As Virginia lawmakers continue to battle over the state budget, they are overlooking a billion-dollar issue.

The executive budget that lawmakers have been debating since January projects that Virginia will spend more than $1 billion on prisons and corrections by 2015 — a threshold the commonwealth has crossed only once before. Also, in January, lawmakers learned that, after several years of flat or declining numbers, Virginia’s prison population has increased for the first time in five years.

With these worrisome trends, you would think that Richmond would be springing into action. Instead, a series of smart-on-crime measures similar to those in other states was scuttled this session. It is time for serious discussion of these issues, before more money is wasted on policies that don’t work.

A Justice Policy Institute report published this month shows the effect of the current course: Instead of Virginia tax dollars supporting health care, schools and roads, that money is increasingly going to incarcerate people who could be safely managed in the community.

Since the 1970s, the commonwealth has experienced an increase of more than 700 percent in its prison population. By 2007, 1 in 89 residents was incarcerated. Billions of dollars have been spent over the past two decades building prisons and jails.

How did Virginia get on this treadmill?

First, because of changes by lawmakers in the 1990s, more people are serving longer sentences. Under a set of changes known as “truth in sentencing,” the possibility of parole was eliminated for most people, and the amount of time inmates could have shaved from their sentences for working, getting treatment and behaving well was curtailed. Lawmakers also enacted mandatory minimum sentences, taking discretion out of the hands of judges.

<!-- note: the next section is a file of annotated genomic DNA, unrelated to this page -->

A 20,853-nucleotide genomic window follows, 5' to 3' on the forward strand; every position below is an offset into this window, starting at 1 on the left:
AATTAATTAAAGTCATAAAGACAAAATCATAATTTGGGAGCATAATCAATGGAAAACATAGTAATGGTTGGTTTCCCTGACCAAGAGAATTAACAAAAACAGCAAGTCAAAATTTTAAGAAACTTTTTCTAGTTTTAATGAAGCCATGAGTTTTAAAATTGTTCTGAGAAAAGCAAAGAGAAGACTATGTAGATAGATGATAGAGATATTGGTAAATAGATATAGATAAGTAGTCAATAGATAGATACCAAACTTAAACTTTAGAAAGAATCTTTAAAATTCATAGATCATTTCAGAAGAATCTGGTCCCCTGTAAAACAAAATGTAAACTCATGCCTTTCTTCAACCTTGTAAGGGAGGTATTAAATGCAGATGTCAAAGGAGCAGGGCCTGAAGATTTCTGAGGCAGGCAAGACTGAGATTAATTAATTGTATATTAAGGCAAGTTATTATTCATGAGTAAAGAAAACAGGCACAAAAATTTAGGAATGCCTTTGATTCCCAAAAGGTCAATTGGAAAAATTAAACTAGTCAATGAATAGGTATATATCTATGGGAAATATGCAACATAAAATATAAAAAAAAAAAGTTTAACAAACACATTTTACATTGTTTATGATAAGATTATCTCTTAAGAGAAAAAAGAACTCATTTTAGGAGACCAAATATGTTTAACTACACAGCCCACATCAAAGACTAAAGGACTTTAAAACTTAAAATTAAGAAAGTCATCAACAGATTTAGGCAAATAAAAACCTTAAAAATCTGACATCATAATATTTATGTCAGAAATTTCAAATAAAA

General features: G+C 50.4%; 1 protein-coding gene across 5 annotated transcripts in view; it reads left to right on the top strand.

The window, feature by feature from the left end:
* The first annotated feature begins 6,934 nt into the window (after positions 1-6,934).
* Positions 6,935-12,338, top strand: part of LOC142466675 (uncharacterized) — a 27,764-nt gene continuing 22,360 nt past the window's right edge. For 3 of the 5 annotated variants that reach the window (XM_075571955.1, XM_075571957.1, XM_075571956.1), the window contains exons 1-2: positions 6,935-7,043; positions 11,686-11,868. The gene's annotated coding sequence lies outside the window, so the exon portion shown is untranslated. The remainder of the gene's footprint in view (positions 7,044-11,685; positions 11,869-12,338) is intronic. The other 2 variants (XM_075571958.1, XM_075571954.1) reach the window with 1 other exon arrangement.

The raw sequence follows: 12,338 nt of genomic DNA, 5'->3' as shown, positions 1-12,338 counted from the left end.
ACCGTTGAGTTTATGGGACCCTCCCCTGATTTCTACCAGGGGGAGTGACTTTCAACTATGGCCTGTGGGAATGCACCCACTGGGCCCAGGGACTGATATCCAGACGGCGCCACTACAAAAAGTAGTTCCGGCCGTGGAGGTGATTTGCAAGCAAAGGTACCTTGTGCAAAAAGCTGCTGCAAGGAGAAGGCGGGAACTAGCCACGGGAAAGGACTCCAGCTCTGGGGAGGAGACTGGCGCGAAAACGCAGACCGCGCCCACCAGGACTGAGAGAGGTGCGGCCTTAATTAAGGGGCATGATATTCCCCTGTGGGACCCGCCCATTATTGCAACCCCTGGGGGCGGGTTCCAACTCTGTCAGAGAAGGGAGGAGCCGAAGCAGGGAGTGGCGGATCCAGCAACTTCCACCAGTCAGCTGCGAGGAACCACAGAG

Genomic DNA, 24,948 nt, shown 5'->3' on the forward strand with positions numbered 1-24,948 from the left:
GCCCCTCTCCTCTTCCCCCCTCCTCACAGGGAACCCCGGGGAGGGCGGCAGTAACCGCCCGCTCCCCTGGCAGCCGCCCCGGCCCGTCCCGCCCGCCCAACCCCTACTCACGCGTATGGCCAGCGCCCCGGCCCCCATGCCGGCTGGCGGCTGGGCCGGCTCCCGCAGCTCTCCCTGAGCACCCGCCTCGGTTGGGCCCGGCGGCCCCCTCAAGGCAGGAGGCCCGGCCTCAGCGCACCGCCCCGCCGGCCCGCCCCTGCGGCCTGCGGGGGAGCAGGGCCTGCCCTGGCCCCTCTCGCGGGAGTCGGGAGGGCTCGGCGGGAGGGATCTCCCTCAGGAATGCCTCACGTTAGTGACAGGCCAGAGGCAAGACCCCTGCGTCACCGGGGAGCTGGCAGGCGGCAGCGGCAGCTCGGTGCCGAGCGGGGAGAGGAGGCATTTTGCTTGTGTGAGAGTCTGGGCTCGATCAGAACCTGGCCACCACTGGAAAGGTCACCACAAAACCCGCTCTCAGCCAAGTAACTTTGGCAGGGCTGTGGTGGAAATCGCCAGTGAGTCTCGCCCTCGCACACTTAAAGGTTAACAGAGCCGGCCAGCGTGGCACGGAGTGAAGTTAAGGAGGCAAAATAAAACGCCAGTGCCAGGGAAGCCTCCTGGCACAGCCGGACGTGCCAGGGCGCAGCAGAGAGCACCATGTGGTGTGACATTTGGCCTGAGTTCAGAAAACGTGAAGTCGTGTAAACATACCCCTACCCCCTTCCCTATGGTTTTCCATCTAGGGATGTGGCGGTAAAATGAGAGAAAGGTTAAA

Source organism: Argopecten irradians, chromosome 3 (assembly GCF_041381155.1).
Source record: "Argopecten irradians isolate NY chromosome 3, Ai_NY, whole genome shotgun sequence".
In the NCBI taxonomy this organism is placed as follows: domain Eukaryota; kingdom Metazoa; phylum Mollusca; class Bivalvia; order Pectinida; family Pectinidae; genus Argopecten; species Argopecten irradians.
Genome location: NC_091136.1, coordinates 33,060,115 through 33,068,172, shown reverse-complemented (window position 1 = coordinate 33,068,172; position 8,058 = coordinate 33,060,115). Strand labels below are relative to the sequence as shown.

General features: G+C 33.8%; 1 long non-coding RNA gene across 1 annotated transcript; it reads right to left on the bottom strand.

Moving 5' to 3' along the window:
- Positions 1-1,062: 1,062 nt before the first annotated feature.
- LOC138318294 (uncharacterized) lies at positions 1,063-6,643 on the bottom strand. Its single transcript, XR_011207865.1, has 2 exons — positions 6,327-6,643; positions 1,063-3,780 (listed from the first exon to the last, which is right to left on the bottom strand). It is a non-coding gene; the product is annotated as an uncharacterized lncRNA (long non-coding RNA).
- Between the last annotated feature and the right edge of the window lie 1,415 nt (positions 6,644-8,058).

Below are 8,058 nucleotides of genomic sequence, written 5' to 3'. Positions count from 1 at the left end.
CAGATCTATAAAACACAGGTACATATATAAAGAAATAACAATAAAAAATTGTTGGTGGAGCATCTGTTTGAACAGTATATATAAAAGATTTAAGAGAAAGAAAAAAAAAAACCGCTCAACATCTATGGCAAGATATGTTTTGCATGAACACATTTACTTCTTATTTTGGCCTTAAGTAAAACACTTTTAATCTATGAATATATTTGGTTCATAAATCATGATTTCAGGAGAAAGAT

About a quarter of such mandatory minimums apply to drug offenses. At a time when there has been widespread recognition of the failure of the “war on drugs” and a reconsideration of sentencing and drug policy in a number of states and in Congress, drug arrest rates in Virginia are on the rise, surpassing the U.S. average.

Further, among the small group of individuals still eligible for parole in Virginia, few are actually paroled. While a law allows for the compassionate release of older and ill prisoners — a group that can cost as much as five times to incarcerate as a younger prisoner, mainly due to health-care costs — few are released through this mechanism, either. In many ways, Virginia’s prisons are functioning as expensive nursing homes.

Finally, it is important to note costs that are imposed outside prison. More arrests mean that more people carry the burden of a criminal conviction after they are released. While the state should be commended for taking some steps to restore the right to vote to some felons, hundreds of thousands of people with records still face barriers to getting jobs, finding housing or receiving public benefits — a series of hurdles that make it more challenging for people returning to the community to move on to crime-free lives.

Unsurprisingly, these poor policy choices do not impact Virginia communities equally. African Americans compose 20 percent of Virginia’s population but make up 60 percent of those in prison and 72 percent of those there for a drug offense. In Virginia’s largest counties — including Fairfax, Prince William, Loudoun and Arlington — African Americans are arrested for nonviolent drug possession at much higher rates than their representation in the community. This occurs despite the fact that research shows African Americans and whites use drugs at roughly the same rates.

This picture can change. Virginia should follow the lead of other states that are safely and smartly reducing reliance on incarceration, bringing down prison costs and promoting fairer and more effective policies. Virginia is trailing states such as Georgia, Mississippi, Oregon and Illinois that took steps on a bipartisan basis in the past year to reduce the impact of mandatory minimum sentences, reform parole practices, increase earned-time opportunities or reform “truth in sentencing.”

Rather than miss more opportunities to curb Virginia’s billion-dollar corrections budget, lawmakers need to reconsider the state’s sentencing and corrections policies through a cost-benefit lens to get a better fix of their impact on public resources, communities of color and public safety.

The writer is executive director of the Justice Policy Institute. From 2005 to 2010 he served as general counsel, chief of staff and interim director of the D.C. Department of Youth Rehabilitation Services.